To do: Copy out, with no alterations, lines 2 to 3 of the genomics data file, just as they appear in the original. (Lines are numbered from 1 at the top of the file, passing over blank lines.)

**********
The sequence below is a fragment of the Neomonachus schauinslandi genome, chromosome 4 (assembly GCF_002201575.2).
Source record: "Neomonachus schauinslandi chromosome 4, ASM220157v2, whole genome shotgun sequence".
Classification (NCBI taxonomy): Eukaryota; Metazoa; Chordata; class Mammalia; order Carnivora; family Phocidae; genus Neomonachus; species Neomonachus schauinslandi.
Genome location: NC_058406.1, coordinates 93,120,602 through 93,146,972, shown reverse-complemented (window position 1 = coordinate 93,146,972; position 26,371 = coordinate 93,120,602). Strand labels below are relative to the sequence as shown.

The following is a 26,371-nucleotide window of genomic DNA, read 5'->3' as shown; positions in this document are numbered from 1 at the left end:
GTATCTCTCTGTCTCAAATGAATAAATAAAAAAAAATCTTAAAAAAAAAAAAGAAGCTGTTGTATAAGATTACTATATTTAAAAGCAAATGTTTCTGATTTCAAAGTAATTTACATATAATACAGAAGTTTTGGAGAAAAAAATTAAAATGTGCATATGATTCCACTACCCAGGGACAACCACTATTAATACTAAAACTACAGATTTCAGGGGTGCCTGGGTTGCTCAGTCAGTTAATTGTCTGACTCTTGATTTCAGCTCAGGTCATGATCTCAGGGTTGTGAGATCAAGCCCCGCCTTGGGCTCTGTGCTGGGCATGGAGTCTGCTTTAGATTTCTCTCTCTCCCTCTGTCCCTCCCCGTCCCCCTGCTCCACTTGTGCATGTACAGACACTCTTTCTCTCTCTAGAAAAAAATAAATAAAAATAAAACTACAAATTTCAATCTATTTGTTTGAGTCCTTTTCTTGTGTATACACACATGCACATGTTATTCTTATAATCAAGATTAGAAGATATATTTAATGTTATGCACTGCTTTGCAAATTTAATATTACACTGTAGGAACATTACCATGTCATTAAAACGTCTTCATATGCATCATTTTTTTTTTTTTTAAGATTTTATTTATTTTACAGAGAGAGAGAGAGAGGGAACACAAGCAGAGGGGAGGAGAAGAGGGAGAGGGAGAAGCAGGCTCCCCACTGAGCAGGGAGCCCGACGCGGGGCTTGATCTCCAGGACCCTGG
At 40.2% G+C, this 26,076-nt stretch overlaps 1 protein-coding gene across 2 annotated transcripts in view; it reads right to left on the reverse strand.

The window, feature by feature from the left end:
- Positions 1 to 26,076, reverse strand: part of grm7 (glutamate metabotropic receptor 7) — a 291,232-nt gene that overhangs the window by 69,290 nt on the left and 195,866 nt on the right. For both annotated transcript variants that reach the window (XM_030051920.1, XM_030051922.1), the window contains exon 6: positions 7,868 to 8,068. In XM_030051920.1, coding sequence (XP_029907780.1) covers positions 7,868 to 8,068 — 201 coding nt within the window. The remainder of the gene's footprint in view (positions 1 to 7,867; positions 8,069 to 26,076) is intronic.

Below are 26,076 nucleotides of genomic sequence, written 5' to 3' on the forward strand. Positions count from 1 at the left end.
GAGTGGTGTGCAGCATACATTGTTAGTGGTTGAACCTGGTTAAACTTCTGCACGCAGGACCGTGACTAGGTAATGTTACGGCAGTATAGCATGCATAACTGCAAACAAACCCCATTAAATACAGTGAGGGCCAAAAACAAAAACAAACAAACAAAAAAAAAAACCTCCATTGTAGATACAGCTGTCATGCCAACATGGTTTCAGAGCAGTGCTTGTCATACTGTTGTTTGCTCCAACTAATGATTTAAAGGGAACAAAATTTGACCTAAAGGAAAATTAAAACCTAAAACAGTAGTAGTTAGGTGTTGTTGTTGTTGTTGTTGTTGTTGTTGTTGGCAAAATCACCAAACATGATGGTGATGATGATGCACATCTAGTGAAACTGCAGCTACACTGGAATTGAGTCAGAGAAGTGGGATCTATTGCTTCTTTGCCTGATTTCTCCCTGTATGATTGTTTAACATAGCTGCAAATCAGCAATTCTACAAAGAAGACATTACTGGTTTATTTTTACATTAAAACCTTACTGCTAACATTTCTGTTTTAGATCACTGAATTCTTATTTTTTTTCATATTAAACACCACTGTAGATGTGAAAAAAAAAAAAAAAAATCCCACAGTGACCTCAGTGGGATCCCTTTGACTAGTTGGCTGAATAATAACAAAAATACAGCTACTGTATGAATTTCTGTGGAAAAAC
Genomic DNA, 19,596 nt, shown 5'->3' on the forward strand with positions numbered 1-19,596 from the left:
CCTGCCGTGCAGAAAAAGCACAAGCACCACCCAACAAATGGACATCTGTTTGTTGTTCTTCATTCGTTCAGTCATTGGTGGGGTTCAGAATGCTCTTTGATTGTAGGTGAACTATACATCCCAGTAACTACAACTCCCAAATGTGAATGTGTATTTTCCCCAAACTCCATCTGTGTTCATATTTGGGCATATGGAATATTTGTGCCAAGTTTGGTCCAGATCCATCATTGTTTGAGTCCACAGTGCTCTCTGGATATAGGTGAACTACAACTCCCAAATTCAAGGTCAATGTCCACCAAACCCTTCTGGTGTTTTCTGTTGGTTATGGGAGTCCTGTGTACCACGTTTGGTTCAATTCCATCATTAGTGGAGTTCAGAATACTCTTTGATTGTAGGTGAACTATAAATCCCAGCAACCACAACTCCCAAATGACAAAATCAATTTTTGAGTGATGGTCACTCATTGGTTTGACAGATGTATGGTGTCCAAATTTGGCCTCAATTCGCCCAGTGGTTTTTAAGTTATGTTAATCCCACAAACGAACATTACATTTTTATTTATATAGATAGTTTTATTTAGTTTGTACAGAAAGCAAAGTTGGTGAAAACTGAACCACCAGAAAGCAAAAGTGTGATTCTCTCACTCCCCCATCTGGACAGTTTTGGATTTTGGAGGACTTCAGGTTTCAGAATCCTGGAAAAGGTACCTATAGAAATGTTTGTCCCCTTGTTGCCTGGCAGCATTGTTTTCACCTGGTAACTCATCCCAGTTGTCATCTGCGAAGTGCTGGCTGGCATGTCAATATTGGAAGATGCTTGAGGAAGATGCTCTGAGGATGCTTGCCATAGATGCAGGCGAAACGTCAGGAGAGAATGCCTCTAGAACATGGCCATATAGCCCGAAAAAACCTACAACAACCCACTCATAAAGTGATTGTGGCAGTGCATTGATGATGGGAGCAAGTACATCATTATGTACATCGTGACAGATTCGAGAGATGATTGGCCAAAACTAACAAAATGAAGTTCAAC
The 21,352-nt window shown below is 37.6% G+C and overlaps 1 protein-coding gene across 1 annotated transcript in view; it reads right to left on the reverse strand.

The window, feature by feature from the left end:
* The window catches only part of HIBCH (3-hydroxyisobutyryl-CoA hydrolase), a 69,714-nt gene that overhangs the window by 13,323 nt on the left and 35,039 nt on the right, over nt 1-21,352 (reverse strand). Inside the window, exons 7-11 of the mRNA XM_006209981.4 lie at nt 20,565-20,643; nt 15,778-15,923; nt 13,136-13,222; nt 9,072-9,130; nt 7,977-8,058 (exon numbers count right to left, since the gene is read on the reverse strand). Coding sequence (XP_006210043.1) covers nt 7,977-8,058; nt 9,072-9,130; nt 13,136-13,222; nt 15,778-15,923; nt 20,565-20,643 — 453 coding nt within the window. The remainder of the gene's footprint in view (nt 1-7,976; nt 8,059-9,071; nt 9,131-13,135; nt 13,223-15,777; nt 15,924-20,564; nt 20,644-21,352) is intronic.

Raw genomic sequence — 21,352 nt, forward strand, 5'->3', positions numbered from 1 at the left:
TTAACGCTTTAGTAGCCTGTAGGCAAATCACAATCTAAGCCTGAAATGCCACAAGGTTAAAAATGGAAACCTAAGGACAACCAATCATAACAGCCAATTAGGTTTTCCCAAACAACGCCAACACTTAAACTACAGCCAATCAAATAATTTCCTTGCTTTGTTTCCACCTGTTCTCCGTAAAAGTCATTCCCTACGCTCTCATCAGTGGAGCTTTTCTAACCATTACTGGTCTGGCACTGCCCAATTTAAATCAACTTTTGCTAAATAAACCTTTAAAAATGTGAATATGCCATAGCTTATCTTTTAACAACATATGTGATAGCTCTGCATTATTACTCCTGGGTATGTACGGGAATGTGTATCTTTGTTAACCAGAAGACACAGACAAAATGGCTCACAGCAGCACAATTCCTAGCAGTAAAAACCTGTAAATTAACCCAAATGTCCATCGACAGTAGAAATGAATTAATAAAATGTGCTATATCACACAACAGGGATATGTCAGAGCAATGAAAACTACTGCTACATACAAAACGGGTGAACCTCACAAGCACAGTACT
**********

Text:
Source record: "Neomonachus schauinslandi chromosome 4, ASM220157v2, whole genome shotgun sequence".
Classification (NCBI taxonomy): Eukaryota; Metazoa; Chordata; class Mammalia; order Carnivora; family Phocidae; genus Neomonachus; species Neomonachus schauinslandi.